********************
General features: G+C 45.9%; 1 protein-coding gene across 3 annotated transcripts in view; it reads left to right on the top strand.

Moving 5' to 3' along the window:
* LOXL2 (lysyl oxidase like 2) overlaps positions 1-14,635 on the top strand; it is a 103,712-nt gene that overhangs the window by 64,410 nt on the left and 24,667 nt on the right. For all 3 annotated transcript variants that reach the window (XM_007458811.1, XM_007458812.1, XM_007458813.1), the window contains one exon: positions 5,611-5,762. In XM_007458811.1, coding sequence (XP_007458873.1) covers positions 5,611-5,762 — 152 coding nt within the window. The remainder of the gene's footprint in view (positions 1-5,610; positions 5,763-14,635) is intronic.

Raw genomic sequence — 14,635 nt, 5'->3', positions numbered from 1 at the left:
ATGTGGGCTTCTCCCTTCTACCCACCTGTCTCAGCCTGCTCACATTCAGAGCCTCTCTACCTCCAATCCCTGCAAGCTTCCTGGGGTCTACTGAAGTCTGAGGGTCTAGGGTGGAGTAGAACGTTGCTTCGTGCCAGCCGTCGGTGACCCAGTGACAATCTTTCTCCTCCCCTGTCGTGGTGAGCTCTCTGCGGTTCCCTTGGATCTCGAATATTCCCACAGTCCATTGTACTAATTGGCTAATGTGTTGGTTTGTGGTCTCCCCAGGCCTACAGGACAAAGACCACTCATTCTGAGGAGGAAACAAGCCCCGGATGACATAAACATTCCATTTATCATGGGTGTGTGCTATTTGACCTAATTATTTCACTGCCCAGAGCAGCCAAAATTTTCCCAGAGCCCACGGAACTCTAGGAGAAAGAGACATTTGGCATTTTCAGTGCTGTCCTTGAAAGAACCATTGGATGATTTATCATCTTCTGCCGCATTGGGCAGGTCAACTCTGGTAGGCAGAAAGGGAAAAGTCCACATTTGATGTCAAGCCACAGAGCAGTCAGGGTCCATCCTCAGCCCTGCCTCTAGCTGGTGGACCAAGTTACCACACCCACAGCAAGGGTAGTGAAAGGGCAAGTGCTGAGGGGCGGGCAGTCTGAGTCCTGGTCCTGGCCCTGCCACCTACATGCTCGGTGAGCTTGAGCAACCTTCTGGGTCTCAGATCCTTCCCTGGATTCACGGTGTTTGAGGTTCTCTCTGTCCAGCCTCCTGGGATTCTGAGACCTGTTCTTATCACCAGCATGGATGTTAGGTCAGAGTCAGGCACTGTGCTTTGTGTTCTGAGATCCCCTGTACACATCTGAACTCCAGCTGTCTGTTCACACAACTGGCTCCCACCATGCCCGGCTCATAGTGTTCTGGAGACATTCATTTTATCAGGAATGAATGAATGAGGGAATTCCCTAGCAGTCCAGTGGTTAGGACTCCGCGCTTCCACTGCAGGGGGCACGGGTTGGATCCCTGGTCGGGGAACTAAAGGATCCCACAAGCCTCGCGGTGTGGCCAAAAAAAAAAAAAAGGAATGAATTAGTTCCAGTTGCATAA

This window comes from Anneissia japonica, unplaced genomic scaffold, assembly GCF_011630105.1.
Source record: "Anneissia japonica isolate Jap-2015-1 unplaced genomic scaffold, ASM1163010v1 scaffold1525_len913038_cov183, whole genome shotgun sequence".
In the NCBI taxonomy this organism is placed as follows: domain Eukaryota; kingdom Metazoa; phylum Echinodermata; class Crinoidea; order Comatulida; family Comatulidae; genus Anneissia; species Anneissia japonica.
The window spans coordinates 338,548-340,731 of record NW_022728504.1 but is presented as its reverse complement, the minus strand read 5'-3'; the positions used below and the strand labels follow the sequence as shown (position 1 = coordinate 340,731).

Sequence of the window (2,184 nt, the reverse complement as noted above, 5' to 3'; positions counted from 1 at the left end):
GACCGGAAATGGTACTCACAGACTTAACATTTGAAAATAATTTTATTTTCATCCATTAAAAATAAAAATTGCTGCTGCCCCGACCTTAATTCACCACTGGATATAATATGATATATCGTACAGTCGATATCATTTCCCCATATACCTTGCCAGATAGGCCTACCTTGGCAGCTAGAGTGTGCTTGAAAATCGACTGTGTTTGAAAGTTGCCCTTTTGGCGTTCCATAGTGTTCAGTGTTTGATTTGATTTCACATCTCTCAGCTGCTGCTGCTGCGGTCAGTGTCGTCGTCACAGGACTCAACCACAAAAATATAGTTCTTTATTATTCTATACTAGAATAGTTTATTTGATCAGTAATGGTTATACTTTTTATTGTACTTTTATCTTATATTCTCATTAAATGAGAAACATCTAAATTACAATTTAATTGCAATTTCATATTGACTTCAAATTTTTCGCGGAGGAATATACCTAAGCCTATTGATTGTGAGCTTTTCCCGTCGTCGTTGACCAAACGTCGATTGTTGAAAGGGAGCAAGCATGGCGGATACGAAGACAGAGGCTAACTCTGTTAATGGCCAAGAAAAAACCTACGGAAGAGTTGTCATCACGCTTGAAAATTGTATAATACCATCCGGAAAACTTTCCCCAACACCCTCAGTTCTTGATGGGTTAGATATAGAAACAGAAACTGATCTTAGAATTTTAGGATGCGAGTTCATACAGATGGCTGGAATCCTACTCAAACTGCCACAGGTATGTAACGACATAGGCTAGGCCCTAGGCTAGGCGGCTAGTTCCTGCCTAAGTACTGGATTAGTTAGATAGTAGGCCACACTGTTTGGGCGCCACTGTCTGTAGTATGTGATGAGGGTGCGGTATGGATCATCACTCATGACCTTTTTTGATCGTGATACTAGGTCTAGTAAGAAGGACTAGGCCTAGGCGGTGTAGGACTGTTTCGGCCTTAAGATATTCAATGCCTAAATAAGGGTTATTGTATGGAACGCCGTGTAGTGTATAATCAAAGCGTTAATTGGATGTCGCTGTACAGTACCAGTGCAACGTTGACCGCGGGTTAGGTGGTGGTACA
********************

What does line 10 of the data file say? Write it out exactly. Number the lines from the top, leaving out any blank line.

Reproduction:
Sequence of the window (2,184 nt, the reverse complement as noted above, 5' to 3'; positions counted from 1 at the left end):